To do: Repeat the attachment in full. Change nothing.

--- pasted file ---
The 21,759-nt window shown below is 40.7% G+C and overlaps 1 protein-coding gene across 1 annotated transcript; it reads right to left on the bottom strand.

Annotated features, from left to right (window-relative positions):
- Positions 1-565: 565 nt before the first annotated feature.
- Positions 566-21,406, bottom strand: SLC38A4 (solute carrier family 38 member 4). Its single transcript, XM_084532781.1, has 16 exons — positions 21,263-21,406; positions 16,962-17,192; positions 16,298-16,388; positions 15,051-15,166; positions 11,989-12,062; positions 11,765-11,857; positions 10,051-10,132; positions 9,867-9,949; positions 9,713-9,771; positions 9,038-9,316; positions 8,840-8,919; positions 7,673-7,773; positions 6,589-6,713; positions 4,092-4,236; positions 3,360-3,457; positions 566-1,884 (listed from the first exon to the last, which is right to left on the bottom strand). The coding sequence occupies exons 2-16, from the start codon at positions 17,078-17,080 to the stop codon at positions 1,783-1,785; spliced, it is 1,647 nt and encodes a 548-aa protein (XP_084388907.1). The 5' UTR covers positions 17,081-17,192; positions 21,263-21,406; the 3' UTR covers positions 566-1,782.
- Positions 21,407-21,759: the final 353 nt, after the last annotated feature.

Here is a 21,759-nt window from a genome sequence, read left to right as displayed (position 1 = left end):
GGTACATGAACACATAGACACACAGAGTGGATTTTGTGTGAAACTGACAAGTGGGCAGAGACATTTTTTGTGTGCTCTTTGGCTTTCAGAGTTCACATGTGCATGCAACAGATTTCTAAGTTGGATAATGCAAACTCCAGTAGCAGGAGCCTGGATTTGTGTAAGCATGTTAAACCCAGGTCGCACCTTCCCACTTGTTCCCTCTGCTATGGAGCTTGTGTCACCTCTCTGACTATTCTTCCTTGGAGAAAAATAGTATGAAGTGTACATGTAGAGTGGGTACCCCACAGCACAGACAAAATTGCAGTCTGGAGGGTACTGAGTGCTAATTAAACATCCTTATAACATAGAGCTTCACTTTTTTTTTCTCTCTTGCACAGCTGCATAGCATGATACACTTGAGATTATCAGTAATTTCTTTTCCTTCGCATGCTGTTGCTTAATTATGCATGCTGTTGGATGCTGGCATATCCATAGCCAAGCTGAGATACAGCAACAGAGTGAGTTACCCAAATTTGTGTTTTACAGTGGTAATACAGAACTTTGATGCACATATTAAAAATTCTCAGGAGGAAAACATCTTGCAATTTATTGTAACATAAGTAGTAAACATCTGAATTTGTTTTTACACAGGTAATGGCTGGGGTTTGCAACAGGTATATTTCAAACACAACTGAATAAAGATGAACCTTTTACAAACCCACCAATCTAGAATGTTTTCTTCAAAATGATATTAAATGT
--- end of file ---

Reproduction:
The 21,759-nt window shown below is 40.7% G+C and overlaps 1 protein-coding gene across 1 annotated transcript; it reads right to left on the bottom strand.

Annotated features, from left to right (window-relative positions):
- Positions 1-565: 565 nt before the first annotated feature.
- Positions 566-21,406, bottom strand: SLC38A4 (solute carrier family 38 member 4). Its single transcript, XM_084532781.1, has 16 exons — positions 21,263-21,406; positions 16,962-17,192; positions 16,298-16,388; positions 15,051-15,166; positions 11,989-12,062; positions 11,765-11,857; positions 10,051-10,132; positions 9,867-9,949; positions 9,713-9,771; positions 9,038-9,316; positions 8,840-8,919; positions 7,673-7,773; positions 6,589-6,713; positions 4,092-4,236; positions 3,360-3,457; positions 566-1,884 (listed from the first exon to the last, which is right to left on the bottom strand). The coding sequence occupies exons 2-16, from the start codon at positions 17,078-17,080 to the stop codon at positions 1,783-1,785; spliced, it is 1,647 nt and encodes a 548-aa protein (XP_084388907.1). The 5' UTR covers positions 17,081-17,192; positions 21,263-21,406; the 3' UTR covers positions 566-1,782.
- Positions 21,407-21,759: the final 353 nt, after the last annotated feature.

Here is a 21,759-nt window from a genome sequence, read left to right as displayed (position 1 = left end):
GGTACATGAACACATAGACACACAGAGTGGATTTTGTGTGAAACTGACAAGTGGGCAGAGACATTTTTTGTGTGCTCTTTGGCTTTCAGAGTTCACATGTGCATGCAACAGATTTCTAAGTTGGATAATGCAAACTCCAGTAGCAGGAGCCTGGATTTGTGTAAGCATGTTAAACCCAGGTCGCACCTTCCCACTTGTTCCCTCTGCTATGGAGCTTGTGTCACCTCTCTGACTATTCTTCCTTGGAGAAAAATAGTATGAAGTGTACATGTAGAGTGGGTACCCCACAGCACAGACAAAATTGCAGTCTGGAGGGTACTGAGTGCTAATTAAACATCCTTATAACATAGAGCTTCACTTTTTTTTTCTCTCTTGCACAGCTGCATAGCATGATACACTTGAGATTATCAGTAATTTCTTTTCCTTCGCATGCTGTTGCTTAATTATGCATGCTGTTGGATGCTGGCATATCCATAGCCAAGCTGAGATACAGCAACAGAGTGAGTTACCCAAATTTGTGTTTTACAGTGGTAATACAGAACTTTGATGCACATATTAAAAATTCTCAGGAGGAAAACATCTTGCAATTTATTGTAACATAAGTAGTAAACATCTGAATTTGTTTTTACACAGGTAATGGCTGGGGTTTGCAACAGGTATATTTCAAACACAACTGAATAAAGATGAACCTTTTACAAACCCACCAATCTAGAATGTTTTCTTCAAAATGATATTAAATGT